High Court rejects application to set aside freezing orders in Gulf Air Fraud Case

Jessica Joel

In Gulf Air BSC v One Inflight Ltd and others [2018] EWHC 1019 (Comm), several defendants failed to have freezing orders against them set aside on the basis there was a failure to establish a risk of dissipation of assets.

In April 2015, Gulf Air entered into a contact for in-flight entertainment services with Global One Media, a company which, unbeknown to Gulf Air, did not exist. The services were in fact provided by One Inflight Ltd and a distinct entity called Global One Media Ltd (“GOM”), which according to Gulf Air, were all corporate vehicles of the senior manager of its in-flight services team, Mr El Assaad, his wife and his associate, Mr Hirani.

It was Gulf Air’s case that the contract was a vehicle for fraud and that these individuals conspired against Gulf Air to procure a contract from which they personally benefitted. Gulf Air alleged that Mr El Assaad authorised advanced payments under the contract to One Inflight, via GOM, to the sum of US$22.1 million over two years.

Gulf Air was awarded a worldwide freezing order against One Inflight, its associated companies, Mr El Assaad, his wife and Mr Hirani. Mr Hirani and some associated companies applied to have the freezing order set aside, claiming that Gulf Air had failed to establish any real risk of dissipation, arguing that allegations of fraud and evidence of generalised dishonesty was not sufficient to justify the order.

Rejecting Mr Hirani’s challenge to the freezing order, the court considered that the scale and complexity of the fraud advanced by the defendants adequately justified the risk of dissipation. In his judgment, Picken J commented that past events are highly relevant in assessing whether there is a sufficient risk of dissipation or not. The court found Mr Hirani’s argument that his subsequent notification to the court of assets in the US which he had failed to disclose earlier in proceedings did not militate against the risk of dissipation and upheld the order against him.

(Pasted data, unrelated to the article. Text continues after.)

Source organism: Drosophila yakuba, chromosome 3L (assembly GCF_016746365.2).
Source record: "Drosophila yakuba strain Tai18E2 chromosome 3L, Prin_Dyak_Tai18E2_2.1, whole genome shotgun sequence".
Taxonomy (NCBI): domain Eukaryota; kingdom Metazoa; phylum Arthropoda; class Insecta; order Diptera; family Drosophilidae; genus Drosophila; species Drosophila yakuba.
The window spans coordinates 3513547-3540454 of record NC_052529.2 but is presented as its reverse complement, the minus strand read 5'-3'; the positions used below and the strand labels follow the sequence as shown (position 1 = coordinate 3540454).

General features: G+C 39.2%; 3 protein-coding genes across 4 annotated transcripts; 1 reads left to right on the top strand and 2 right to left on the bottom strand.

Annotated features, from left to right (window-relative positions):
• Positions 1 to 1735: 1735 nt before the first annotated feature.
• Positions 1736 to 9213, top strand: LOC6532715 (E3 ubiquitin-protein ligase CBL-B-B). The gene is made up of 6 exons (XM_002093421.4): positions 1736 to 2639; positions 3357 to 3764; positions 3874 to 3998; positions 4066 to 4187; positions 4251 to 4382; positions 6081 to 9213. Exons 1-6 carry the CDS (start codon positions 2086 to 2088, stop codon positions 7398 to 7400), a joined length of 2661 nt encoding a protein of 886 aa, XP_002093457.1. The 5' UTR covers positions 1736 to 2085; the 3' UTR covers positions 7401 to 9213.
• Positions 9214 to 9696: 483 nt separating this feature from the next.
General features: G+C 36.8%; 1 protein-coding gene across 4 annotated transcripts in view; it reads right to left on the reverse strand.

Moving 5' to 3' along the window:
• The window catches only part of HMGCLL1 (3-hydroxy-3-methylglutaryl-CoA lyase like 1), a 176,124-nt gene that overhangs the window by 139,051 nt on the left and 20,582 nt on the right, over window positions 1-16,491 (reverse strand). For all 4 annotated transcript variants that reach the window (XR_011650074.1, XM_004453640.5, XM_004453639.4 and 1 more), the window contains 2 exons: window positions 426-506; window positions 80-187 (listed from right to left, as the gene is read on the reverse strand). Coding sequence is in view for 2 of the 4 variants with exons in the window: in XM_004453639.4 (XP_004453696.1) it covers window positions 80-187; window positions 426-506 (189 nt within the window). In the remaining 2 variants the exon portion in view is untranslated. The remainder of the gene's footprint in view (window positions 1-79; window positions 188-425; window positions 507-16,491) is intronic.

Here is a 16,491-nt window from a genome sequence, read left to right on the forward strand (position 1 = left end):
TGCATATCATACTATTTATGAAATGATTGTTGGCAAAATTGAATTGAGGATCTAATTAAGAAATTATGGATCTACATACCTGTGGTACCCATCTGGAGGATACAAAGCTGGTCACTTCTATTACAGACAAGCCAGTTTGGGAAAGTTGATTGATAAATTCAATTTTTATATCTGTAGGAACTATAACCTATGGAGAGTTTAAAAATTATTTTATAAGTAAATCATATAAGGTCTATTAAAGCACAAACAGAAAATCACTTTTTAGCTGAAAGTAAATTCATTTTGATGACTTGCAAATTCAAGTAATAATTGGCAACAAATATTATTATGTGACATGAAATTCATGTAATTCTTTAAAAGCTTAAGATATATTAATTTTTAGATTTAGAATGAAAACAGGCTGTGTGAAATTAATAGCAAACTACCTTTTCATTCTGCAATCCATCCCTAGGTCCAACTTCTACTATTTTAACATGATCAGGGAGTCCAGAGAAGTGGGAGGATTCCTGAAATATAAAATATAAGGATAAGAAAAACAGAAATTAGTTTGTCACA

This case approved the principles for granting a freezing order summarised by Males J in National Bank Trust v Yurov and others [2016] EWHC 1913 (Comm), as follows:

a. The claimant must demonstrate a real risk that a judgment against the defendant may not be satisfied as a result of unjustified dealing with the defendant’s assets.
b. That risk can only be demonstrated with solid evidence; mere inference or generalised assertion is not sufficient.
c. It is not enough to rely solely on allegations that a defendant has been dishonest; rather it is necessary to scrutinise the evidence to see whether the dishonesty in question does justify a conclusion that assets are likely to be dissipated.
d. The relevant inquiry is whether there is a current risk of dissipation; past events may be evidentially relevant, but only if they serve to demonstrate a current risk of dissipation of the assets now held.
e. The nature, location and liquidity of the defendant’s assets are important considerations.
f. Whether or to what extent the assets are already secured or incapable of being dealt with is also relevant.
g. So too is the defendant’s behaviour in response to the claim or anticipated claim.

Gulf Air BSC v One Inflight Ltd and others [2018] EWHC 1019 (Comm)

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